The statue of Robert E. Lee in Charlottesville should not be pulled down. Or rather, I should prefer that it not be pulled down. There’s a difference.
To eradicate every symbol of every political or cultural wrong in this or any other country would accomplish nothing. The urge to destroy symbols as a means of righting wrongs is widespread and understandable. Pulling down statues of Lenin and Stalin was satisfying, not just for Russians and their fellow sufferers under communism but for admirers of justice worldwide.
But what did it accomplish? Now we have Putin, who struts bare-chested but (so far as I am aware) has not had his statue erected in every village square. Mao’s statue still presides over Tienanmen Square, and we have had diplomatic relations with Beijing since Nixon, which were established before Mao’s successor rejected almost everything he stood for. (Which seems not to have placed his statues at risk.)
In the South there are proposals to remove not just statues and flags but the colonnaded mansions that presided over slave plantations. In Rhode Island there have been cries to demolish Bristol’s Linden Place, built with the profits of the slave trade. Must we then pull down Bristol itself brick by compromised brick? The effort to delegitimize founding fathers who held slaves has been afoot for years. Was their effort to enshrine freedom in principle of no extenuating value? Should the perfect be the enemy of the good? In principle I am no more against pulling down Lee and Jackson than I am against pulling down Washington (whether the monument or the city).
But to what end?
In a society that abjures slavery and hates its presence in our history, is one allowed to suspect that the motivation for the animus against statues of famous Confederates is as much – or maybe a lot more – political than philosophical? More left versus right than good versus evil? Such an admixture would tend to undermine the validity of the aspiration to rid the South of its statuary.
Again, to what end? The end of purging racism from our culture? Yes! But has not our progress toward that laudable end been made alongside the existence of Confederate statuary? Can the effect on the public mind of statuary be described with any accuracy? Does Lee on a horse give comfort to racists? Or does it remind us of the need to persist in our struggle to reach for our ideals? How much the former? How much the latter? Will pulling down Lee make further progress against racism more or less difficult? To the extent that these demands spring from partisan motivations that do not arise from this nation’s widespread and nonpartisan rejection of slavery and racism, progress obviously becomes more difficult. Or so it seems to me.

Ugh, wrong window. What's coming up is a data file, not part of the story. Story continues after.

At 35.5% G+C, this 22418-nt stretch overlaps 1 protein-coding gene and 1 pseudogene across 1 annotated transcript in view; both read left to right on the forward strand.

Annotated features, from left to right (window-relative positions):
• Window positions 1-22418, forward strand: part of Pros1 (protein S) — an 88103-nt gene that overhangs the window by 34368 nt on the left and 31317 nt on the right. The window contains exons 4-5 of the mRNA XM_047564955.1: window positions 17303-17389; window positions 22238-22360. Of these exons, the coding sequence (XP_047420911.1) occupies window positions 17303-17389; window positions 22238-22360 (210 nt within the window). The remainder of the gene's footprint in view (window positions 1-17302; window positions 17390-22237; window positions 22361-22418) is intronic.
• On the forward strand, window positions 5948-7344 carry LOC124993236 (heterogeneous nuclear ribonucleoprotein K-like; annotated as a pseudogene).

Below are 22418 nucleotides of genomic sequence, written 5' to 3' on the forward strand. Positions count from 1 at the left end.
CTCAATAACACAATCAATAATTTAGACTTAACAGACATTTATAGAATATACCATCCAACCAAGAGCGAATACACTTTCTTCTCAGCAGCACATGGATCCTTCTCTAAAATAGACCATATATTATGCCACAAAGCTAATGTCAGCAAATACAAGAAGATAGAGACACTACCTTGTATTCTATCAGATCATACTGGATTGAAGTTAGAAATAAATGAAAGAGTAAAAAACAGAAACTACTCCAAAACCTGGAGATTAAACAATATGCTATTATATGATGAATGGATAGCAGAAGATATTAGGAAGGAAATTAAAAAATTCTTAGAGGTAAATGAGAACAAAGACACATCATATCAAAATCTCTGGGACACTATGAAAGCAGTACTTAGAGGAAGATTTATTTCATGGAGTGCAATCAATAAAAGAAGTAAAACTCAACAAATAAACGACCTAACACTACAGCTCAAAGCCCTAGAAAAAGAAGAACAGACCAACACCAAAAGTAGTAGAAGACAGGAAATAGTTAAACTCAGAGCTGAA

I am a reluctant participant in this discussion because my motives here are aesthetic rather than philosophical. The statues under assault are classical in style. Defending them is part of a wider defense of the classical style. Attacks on classicism as a style go back at least to the absurd argument that Hitler’s preference for classicism condemns all future design in that mode. Does it condemn all previous classical design? To answer yes is to argue for the destruction of all past architecture – starting yesterday, because all styles have housed people of good and evil motives, and stretching to who knows how many tomorrows. Buildings are not to blame for what goes on inside them, and a style – the reflection of an aesthetic tendency – is not to blame for symbolism misapplied to it for ideological purposes.
And yet while buildings, arguably, are ideologically mute, monuments, including statues, certainly are not. Still, the survival of a Lee on horseback, or even a house with a porch reminiscent of a plantation mansion, should be a matter for local sentiment to decide. It may not be possible to ensure that such local decisions will be philosophical rather than political. The line between the two is not necessarily crisp, and judgments of its placement may not necessarily be honest. There may be no answer to this difficulty except to assume that the decision is probably more likely to be honest if locally rather than nationally based.
Is that possible? Perhaps. Or perhaps not. But it should be a matter for citizens directly involved to decide, not a matter of “The whole world is watching!”
I am tired of this subject and I may decide not to post these ruminations. I am supposed to be relaxing in the Adirondacks, assisted so far by my inability to figure out how to post from my new iPod. [But I am making progress.]
The bottom line of my case here is that pulling down classical statues strengthens the case for pulling down all classical art and architecture. This is how I see it as I sit in my Adirondack chair.
The proper strategy is to work toward the obvious goal in the most effective manner. Perhaps that means pulling down Lee and his horse, but I suspect not. Better off trying less emotional and more practical steps toward racial equity and comity in this country. The good, the true and the beautiful all argue in that direction.